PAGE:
BY EMILY MIBACH
Daily Post Staff Writer
By a 5-2 vote, Redwood City Council tonight (Nov. 11) approved the office complex that will replace Malibu Grand Prix.
Councilwomen Diana Reddy and Diane Howard voted against the 765,150-square-foot, three building project at 320-350 Blomquist St.
Howard has been a critic of the project since it first came before council almost eight years ago. She said while the developer, Jay Paul Co., was making some generous offers to the community, she needed to judge the project on its own merits.
Howard cited concerns that included eliminating the possibility for future industrial use the site is currently zoned for, increased traffic at Highway 101 and Woodside Road interchange and the increase to the jobs to housing imbalance the city and region are already dealing with.
“If approved, it will cause eternal gridlock at that (101 and 84) corridor,” Howard said, saying office space ought to go where the city has zoned for office space, along El Camino Real, downtown and along Veterans Boulevard and Broadway.
Howard also brought up that during the 2008 recession, while the region had empty office buildings, Redwood City’s port was still doing business and was an important economic base for the city.
Similarly, Councilwoman Alicia Aguirre said she’s concerned that given all of the tech layoffs that are occurring in the past few months. She also expressed similar concerns about the transportation aspect of the project. Aguirre, who has been on council for 17 years, said she can’t recall a light industrial project being brought to council for that area.
She and the four other council members who voted for the project – Giselle Hale, Lissette Espinoza Garnica, Elmer Martinez Saballos and Jeff Gee – all praised parts of Jay Paul’s $65.6 million of “community benefits” that the city will get as the project progresses.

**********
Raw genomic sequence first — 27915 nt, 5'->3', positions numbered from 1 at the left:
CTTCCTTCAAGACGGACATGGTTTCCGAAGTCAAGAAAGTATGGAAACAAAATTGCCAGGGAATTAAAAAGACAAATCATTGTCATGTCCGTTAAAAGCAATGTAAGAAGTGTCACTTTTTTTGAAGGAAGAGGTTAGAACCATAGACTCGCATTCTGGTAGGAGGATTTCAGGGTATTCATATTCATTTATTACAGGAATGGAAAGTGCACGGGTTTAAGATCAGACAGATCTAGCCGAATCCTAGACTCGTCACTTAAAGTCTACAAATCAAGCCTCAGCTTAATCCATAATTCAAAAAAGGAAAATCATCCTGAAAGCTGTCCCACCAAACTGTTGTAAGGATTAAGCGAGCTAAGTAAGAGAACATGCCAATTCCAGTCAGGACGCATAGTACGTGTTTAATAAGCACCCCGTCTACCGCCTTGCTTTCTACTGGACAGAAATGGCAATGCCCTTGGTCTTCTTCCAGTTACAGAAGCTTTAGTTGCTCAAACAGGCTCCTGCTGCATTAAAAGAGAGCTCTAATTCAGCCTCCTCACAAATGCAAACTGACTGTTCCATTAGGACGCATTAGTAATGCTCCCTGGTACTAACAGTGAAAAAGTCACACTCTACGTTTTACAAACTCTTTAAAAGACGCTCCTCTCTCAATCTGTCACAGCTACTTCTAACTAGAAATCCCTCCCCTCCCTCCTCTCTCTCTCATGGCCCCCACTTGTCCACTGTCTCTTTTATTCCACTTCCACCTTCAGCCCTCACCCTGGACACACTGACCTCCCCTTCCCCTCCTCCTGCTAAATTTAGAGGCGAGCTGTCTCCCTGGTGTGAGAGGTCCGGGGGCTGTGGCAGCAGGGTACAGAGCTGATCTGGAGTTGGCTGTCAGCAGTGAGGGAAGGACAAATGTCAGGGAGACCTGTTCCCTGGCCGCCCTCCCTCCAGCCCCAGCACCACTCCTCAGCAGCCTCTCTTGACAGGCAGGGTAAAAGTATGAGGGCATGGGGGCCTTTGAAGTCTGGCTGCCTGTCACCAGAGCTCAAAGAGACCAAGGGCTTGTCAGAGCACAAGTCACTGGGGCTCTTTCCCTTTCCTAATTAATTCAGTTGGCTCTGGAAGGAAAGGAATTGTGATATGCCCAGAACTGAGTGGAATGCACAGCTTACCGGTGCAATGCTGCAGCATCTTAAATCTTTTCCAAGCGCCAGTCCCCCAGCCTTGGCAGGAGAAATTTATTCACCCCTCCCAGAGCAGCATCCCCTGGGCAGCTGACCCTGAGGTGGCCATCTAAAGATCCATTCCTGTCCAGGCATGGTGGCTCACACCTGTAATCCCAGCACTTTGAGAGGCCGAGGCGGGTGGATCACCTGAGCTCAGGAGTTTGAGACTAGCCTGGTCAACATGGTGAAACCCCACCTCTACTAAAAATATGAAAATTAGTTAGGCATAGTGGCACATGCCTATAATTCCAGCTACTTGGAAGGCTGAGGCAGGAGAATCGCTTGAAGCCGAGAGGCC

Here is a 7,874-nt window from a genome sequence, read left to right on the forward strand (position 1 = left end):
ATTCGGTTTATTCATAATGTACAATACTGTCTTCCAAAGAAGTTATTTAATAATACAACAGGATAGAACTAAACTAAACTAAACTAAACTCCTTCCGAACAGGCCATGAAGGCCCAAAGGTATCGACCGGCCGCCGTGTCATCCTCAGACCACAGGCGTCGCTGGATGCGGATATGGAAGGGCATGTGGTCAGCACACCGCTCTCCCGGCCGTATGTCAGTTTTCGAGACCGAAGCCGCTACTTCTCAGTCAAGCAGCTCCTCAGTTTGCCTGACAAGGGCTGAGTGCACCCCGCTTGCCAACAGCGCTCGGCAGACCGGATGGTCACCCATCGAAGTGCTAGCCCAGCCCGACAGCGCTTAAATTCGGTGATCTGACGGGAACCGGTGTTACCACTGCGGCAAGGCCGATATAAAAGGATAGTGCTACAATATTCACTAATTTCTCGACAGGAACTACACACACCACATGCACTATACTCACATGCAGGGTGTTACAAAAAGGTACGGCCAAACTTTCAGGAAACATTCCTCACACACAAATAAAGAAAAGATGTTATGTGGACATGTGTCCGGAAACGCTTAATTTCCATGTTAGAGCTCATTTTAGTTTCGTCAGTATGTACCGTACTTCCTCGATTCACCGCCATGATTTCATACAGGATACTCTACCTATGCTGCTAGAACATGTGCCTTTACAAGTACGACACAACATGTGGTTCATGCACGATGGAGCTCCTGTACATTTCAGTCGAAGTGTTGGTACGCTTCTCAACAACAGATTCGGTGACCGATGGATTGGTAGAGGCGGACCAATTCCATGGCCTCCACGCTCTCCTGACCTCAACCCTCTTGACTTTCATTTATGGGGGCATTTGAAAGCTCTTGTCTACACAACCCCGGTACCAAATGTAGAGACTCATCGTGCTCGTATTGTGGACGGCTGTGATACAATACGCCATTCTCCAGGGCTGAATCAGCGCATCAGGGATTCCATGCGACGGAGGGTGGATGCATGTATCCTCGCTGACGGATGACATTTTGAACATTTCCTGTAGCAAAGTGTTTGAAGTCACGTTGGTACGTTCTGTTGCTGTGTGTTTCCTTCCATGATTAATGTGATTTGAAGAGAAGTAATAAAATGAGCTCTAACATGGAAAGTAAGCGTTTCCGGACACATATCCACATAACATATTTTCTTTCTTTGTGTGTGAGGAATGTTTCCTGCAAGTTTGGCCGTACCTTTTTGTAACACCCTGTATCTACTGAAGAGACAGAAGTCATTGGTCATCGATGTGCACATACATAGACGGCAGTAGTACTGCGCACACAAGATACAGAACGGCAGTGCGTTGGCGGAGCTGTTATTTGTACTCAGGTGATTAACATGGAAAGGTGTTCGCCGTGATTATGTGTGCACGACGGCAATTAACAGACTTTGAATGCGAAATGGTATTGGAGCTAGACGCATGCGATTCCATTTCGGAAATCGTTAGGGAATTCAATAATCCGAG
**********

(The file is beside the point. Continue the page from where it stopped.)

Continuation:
The largest part of the $65.6 million number, $36 million, will buy 64 apartments on Renato Court and hand them over to the nonprofit St. Francis Center, which helps find housing and distributes clothes and food to the needy.
Jay Paul is also promising to give $6.5 million to improve the Blomquist Street bridge, $13 million for park or athletic field improvements and $1 million for the interchange at Woodside Road and Highway 101.
Most of the nearly 20 public speakers during the meeting tonight were in favor of the project.
Hugo Torres said the benefits Jay Paul is proposing will address needs in the community. He said one can’t expect a single developer to “solve all of the world’s problems” with a single project, “but it can make a dent,” he said.
Kris Johnson was one of two people who spoke against the project, he pointed out that the seven or so years the project has languished shows it’s a bad project.
But ultimately, the council voted 5-2 to approve the project, ending the long process to get city approval.
Jay Paul Co. now has 10 years to build the project. It can extend its agreement with the city for another five, bringing it to a maximum of 15 years to build the project before the council’s approval tonight expires.